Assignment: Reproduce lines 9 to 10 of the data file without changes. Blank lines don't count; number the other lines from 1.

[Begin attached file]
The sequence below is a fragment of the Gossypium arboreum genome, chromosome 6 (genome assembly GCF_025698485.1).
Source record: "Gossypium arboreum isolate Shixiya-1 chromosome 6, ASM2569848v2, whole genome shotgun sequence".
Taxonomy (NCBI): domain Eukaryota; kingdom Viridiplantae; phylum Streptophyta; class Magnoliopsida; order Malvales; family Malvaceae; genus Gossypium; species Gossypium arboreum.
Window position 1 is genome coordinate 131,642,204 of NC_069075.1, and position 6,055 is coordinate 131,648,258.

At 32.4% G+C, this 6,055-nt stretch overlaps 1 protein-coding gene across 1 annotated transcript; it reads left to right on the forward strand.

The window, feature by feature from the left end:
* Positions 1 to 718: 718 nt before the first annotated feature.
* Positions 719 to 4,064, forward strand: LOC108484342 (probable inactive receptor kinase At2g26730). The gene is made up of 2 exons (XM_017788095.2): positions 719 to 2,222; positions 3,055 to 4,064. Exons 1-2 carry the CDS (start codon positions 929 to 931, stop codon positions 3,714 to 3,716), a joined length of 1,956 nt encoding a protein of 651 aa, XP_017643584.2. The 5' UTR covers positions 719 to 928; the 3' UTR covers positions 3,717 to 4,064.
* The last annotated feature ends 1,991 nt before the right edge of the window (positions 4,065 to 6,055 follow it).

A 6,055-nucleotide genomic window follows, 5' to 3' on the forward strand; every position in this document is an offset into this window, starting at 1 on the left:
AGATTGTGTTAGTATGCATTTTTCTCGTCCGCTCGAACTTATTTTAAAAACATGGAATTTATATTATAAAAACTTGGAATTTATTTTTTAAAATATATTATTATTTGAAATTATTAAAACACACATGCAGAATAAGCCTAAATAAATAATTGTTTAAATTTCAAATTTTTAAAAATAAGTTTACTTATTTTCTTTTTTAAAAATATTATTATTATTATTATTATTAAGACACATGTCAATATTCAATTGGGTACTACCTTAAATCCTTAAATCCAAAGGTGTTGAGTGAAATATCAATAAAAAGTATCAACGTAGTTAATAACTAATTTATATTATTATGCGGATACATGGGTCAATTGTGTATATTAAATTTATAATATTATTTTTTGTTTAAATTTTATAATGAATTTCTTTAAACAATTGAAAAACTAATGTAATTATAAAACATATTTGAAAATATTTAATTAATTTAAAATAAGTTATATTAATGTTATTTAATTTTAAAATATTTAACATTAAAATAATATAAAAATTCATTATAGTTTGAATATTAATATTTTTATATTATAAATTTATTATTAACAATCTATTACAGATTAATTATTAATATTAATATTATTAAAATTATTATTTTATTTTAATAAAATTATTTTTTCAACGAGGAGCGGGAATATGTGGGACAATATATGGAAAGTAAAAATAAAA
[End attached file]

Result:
* The last annotated feature ends 1,991 nt before the right edge of the window (positions 4,065 to 6,055 follow it).

A 6,055-nucleotide genomic window follows, 5' to 3' on the forward strand; every position in this document is an offset into this window, starting at 1 on the left: